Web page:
I find that with so many databases rapidly coming online, that we are now able to conduct in-depth studies like never before. Between RootsIreland.ie, FamilySearch, Ancestry.com and FindMyPast.ie we can do what was unthinkable only a few short years ago. In this blog, I will take an example from a small rural cemetery in West Virginia, and demonstrate how you can literally document an entire community.
Identifying an Irish Immigrant Community
We know in all the immigrant countries, Irish Catholic tombstones often have birth places carved on them. This practice was not universal, but if you hit upon a cemetery which has many such stones, then you can develop a viable area of study concentrated upon that one community. This documentation process can help you make some sense out of settlement patterns within that community. One example would be the small Catholic community at Irish Mountain, West Virginia.
Irish Mountain is located above the New River in Raleigh County, West Virginia, and the Irish community dates back to 1855. The cemetery by the old chapel has an amazing amount of tombstones with Irish place names preserved on them. At just a glance, it becomes obvious; most of the people came from counties Clare and Kerry. There are other counties represented, but these are by far the majority. The assumption would be at least some of these families were interlocking in Ireland. If not in Ireland, then being surrounded by a sea of evangelical Protestant neighbors, they would have intermarried on Irish Mountain.
Documenting the Irish Immigrant Community
For so long the Catholic registers for County Clare and County Kerry were not online. Then indexes to County Kerry registers appeared on Irish Genealogy.ie and indexes to County Clare on RootsIreland.ie. For the first time, this provides us all with a chance to explore communities such as Irish Mountain, West Virginia. To use these amazing indexes, we have to ask appropriate questions:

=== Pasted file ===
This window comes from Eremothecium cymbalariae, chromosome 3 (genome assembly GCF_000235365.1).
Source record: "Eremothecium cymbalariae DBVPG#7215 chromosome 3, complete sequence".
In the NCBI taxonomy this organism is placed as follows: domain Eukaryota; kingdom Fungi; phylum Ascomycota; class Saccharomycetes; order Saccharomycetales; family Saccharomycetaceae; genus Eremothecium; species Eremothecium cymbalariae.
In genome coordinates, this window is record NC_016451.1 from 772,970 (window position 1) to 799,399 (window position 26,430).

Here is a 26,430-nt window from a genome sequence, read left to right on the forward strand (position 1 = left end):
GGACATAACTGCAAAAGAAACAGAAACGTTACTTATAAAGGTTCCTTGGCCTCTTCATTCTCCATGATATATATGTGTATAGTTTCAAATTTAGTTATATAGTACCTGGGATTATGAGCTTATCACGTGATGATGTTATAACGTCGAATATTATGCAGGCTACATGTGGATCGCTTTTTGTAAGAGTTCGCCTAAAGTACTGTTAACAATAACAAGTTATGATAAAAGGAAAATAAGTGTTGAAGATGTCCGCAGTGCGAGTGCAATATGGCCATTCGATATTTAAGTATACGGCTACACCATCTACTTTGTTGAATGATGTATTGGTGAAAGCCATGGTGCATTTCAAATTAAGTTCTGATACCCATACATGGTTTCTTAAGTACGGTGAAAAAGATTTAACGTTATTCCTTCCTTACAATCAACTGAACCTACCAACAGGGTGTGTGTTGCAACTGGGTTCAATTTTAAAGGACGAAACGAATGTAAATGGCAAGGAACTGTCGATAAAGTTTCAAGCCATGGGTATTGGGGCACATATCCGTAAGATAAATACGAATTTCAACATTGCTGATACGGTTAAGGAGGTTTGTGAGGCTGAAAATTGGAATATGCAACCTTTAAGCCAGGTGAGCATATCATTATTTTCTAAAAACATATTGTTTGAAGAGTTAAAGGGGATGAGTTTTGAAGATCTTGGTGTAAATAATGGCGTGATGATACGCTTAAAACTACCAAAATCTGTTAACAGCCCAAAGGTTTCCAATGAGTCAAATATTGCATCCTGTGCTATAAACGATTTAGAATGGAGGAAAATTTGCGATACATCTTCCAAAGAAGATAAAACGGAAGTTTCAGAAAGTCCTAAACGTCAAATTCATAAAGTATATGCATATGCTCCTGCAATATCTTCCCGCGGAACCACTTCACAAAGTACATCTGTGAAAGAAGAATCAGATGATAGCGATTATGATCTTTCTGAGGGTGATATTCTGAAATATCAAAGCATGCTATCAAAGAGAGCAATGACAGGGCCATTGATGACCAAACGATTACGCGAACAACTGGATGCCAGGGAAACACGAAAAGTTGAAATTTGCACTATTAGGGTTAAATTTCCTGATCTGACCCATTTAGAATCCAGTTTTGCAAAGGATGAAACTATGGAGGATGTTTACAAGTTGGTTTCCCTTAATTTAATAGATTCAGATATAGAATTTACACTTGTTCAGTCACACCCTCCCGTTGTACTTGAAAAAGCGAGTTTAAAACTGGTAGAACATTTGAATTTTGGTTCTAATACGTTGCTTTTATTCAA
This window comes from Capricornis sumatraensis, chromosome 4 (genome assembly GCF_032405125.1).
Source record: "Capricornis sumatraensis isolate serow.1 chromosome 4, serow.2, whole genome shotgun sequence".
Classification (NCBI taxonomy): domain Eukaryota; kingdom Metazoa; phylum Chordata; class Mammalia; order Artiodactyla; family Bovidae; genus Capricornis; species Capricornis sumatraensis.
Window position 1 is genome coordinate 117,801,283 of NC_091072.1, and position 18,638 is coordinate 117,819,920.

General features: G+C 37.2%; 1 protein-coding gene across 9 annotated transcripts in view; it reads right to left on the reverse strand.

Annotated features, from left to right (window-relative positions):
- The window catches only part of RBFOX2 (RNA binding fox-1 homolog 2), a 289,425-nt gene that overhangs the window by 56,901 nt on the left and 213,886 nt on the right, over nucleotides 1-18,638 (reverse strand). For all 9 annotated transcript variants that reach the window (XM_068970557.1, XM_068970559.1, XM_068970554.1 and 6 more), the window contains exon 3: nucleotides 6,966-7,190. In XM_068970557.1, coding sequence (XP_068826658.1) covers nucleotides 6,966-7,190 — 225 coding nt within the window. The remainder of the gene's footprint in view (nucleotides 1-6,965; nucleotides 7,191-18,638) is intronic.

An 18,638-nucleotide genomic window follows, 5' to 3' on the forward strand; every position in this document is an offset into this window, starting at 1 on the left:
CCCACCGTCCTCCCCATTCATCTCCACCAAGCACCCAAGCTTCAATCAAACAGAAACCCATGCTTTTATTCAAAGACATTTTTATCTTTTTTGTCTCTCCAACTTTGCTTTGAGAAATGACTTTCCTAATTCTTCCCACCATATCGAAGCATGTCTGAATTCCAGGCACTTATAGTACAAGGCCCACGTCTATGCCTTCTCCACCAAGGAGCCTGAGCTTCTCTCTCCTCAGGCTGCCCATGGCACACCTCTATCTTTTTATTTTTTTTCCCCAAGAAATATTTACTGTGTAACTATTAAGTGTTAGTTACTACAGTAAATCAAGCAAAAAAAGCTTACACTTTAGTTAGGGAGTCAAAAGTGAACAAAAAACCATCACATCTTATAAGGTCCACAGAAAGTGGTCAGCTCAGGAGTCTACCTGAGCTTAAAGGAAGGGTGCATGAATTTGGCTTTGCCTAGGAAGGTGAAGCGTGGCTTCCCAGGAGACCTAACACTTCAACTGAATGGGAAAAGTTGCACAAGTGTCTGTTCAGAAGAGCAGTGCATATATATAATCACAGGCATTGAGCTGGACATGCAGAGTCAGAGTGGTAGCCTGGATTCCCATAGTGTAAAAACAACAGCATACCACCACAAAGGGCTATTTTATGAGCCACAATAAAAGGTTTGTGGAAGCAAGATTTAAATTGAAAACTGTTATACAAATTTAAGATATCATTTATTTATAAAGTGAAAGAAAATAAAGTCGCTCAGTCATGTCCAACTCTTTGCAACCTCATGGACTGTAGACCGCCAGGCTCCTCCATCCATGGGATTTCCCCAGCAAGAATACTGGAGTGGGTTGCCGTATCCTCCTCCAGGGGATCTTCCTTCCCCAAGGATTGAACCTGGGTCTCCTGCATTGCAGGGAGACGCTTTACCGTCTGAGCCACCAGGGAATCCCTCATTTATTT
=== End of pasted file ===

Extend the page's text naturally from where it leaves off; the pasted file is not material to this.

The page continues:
- Who married and had children in Ireland? These may be found in the databases.
- Who married in West Virginia but perhaps has other relatives on Irish Mountain from Clare or Kerry? Parents and siblings may be found in the database.
- Is there a pattern of parishes in Clare and Kerry these Irish Mountain immigrants came from?
- Using Griffith’s Primary Valuation alongside the Catholic registers databases, is there a pattern of townlands these families came from?
The goal would be to see if immigration was random, for whatever reason, or if there was a systematic migration out of a few parishes specifically to Irish Mountain.
Irish Mountain is just one example. Other immigration patterns are already known or suspected around the world. With databases at our fingertips, we can now explore and flesh out targeted communities like never before.
If you would like help documenting the Irish in a particular community Click Here.